September 2018
Volume 18, Issue 10
Open Access
Vision Sciences Society Annual Meeting Abstract  |   September 2018
Including temporal information into prediction of gaze direction by webcam data
Author Affiliations
  • Katerina Malakhova
    Pavlov Institute of Physiology, Laboratory of physiology of vision
  • Evgenii Shelepin
    Pavlov Institute of Physiology, Laboratory of physiology of vision
Journal of Vision September 2018, Vol.18, 1204. doi:10.1167/18.10.1204
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      Katerina Malakhova, Evgenii Shelepin; Including temporal information into prediction of gaze direction by webcam data. Journal of Vision 2018;18(10):1204. doi: 10.1167/18.10.1204.

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      © ARVO (1962-2015); The Authors (2016-present)

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Abstract

Eye tracking is the process of measuring gaze location, which is widely used in behavior research, marketing studies, and assistive technologies. Most eye tracking devices use a light source to illuminate the eye and high-resolution near-infrared cameras to detect the iris and light reflections. The ability to implement eye-tracking using web- and mobile cameras would significantly change the situation. Although some webcam-based solutions (Xu et al., 2015; Cheung & Peng, 2015) have appeared recently, the technology still lacks required accuracy to become widespread. Here we investigate how the processing of temporal information about gaze position can improve the basic performance. Convolutional neural networks (CNNs) show exceptional performance in image processing and can be useful for predicting gaze direction by webcam data. To see if CNN-based solutions could gain from including temporal information about eye movements, we integrate them with Long Short Term Memory networks (LSTMs). As a base CNN model, we use the iTracker CNN (Krafka et al.). We retrained the CNN on our dataset, which preserves temporal information and contains 19 hours of simultaneous recording of a webcam and eye-tracking data of 32 users performing everyday tasks, such as web browsing, video watching, reading, etc. We create multiple LSTM networks, different in size and number of layers and train on 700K of gaze observations (100K are used for testing). Then we compare the performance of the LSTMs to identify the best combination of data preprocessing and the architecture. The results show that the performance can be significantly improved by taking into account the temporal information about gaze position during the prediction process.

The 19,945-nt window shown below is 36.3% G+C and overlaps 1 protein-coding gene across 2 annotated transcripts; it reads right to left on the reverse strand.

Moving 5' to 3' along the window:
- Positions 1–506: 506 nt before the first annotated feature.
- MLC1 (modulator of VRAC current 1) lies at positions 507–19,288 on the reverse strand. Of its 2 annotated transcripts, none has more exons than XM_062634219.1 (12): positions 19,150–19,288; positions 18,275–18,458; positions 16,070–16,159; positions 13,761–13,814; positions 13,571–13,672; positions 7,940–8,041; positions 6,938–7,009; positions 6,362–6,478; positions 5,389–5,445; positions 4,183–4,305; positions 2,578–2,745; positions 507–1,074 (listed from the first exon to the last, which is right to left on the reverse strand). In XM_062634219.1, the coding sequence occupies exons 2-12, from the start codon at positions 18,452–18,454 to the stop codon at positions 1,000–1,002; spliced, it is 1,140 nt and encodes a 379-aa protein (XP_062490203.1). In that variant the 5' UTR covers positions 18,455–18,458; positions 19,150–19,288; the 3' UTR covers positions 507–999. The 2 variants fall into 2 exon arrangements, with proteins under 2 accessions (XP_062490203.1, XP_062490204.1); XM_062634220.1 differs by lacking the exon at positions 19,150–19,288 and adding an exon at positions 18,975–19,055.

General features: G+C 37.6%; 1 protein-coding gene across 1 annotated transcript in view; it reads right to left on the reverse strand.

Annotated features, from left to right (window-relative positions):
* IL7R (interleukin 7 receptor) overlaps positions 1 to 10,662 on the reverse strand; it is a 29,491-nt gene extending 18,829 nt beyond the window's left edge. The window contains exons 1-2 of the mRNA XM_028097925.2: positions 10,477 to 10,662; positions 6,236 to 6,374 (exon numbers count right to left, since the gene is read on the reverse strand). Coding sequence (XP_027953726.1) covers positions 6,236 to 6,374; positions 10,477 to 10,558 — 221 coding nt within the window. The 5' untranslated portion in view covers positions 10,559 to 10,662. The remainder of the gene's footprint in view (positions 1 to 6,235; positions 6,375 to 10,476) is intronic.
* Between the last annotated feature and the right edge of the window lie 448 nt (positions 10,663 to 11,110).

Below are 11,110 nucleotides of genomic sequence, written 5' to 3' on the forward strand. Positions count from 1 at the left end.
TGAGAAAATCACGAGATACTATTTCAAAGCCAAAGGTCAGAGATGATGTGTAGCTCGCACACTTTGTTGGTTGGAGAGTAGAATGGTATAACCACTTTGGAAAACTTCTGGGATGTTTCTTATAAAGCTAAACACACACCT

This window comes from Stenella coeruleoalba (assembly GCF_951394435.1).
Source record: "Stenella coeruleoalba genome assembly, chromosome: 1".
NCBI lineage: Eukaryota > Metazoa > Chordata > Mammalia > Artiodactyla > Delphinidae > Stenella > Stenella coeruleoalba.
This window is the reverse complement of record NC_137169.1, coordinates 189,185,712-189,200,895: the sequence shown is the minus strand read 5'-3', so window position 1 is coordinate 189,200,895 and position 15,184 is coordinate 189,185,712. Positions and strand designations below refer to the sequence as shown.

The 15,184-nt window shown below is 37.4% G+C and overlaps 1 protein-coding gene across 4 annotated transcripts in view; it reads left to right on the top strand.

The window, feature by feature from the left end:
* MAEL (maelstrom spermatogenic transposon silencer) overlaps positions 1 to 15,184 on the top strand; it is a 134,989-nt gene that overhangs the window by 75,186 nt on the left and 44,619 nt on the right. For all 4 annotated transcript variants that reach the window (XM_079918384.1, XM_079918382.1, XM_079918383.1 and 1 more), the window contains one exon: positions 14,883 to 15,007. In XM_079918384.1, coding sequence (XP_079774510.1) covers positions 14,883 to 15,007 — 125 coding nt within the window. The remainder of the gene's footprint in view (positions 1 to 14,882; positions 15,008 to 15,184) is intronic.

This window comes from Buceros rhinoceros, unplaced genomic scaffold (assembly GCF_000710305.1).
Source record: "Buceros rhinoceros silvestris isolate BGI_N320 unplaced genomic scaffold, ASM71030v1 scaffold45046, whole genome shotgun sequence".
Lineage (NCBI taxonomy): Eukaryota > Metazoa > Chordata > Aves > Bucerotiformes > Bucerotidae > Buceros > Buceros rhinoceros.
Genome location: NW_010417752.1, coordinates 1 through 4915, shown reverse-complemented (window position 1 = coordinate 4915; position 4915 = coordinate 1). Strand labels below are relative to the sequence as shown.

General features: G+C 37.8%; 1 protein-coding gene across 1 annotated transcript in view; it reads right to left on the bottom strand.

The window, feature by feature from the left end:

Meeting abstract presented at VSS 2018

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